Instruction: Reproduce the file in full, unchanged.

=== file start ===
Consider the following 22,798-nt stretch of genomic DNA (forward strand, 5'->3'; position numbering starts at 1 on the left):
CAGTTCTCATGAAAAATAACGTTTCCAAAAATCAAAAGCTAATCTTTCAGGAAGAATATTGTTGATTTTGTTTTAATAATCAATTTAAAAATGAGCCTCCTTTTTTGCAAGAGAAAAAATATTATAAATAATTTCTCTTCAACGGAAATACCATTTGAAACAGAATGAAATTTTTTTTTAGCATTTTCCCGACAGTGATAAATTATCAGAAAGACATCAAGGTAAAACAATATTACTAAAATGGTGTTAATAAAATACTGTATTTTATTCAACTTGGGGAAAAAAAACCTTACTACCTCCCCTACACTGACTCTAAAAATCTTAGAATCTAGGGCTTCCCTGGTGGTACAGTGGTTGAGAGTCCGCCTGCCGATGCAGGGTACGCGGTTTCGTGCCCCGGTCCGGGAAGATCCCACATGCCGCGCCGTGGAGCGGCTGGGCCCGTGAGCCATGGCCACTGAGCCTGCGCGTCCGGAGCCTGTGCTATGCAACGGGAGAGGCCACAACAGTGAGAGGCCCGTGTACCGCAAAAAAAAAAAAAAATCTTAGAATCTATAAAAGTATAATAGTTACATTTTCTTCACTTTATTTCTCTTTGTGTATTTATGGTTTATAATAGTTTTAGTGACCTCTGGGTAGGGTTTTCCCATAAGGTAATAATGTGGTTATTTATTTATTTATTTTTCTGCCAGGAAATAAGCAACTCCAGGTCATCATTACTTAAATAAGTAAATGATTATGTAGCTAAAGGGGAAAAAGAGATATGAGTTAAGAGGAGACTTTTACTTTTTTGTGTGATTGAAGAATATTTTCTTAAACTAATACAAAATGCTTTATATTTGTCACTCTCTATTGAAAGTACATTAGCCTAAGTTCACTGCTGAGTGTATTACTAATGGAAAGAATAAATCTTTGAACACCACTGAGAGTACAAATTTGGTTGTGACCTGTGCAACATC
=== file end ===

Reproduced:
Consider the following 22,798-nt stretch of genomic DNA (forward strand, 5'->3'; position numbering starts at 1 on the left):
CAGTTCTCATGAAAAATAACGTTTCCAAAAATCAAAAGCTAATCTTTCAGGAAGAATATTGTTGATTTTGTTTTAATAATCAATTTAAAAATGAGCCTCCTTTTTTGCAAGAGAAAAAATATTATAAATAATTTCTCTTCAACGGAAATACCATTTGAAACAGAATGAAATTTTTTTTTAGCATTTTCCCGACAGTGATAAATTATCAGAAAGACATCAAGGTAAAACAATATTACTAAAATGGTGTTAATAAAATACTGTATTTTATTCAACTTGGGGAAAAAAAACCTTACTACCTCCCCTACACTGACTCTAAAAATCTTAGAATCTAGGGCTTCCCTGGTGGTACAGTGGTTGAGAGTCCGCCTGCCGATGCAGGGTACGCGGTTTCGTGCCCCGGTCCGGGAAGATCCCACATGCCGCGCCGTGGAGCGGCTGGGCCCGTGAGCCATGGCCACTGAGCCTGCGCGTCCGGAGCCTGTGCTATGCAACGGGAGAGGCCACAACAGTGAGAGGCCCGTGTACCGCAAAAAAAAAAAAAAATCTTAGAATCTATAAAAGTATAATAGTTACATTTTCTTCACTTTATTTCTCTTTGTGTATTTATGGTTTATAATAGTTTTAGTGACCTCTGGGTAGGGTTTTCCCATAAGGTAATAATGTGGTTATTTATTTATTTATTTTTCTGCCAGGAAATAAGCAACTCCAGGTCATCATTACTTAAATAAGTAAATGATTATGTAGCTAAAGGGGAAAAAGAGATATGAGTTAAGAGGAGACTTTTACTTTTTTGTGTGATTGAAGAATATTTTCTTAAACTAATACAAAATGCTTTATATTTGTCACTCTCTATTGAAAGTACATTAGCCTAAGTTCACTGCTGAGTGTATTACTAATGGAAAGAATAAATCTTTGAACACCACTGAGAGTACAAATTTGGTTGTGACCTGTGCAACATC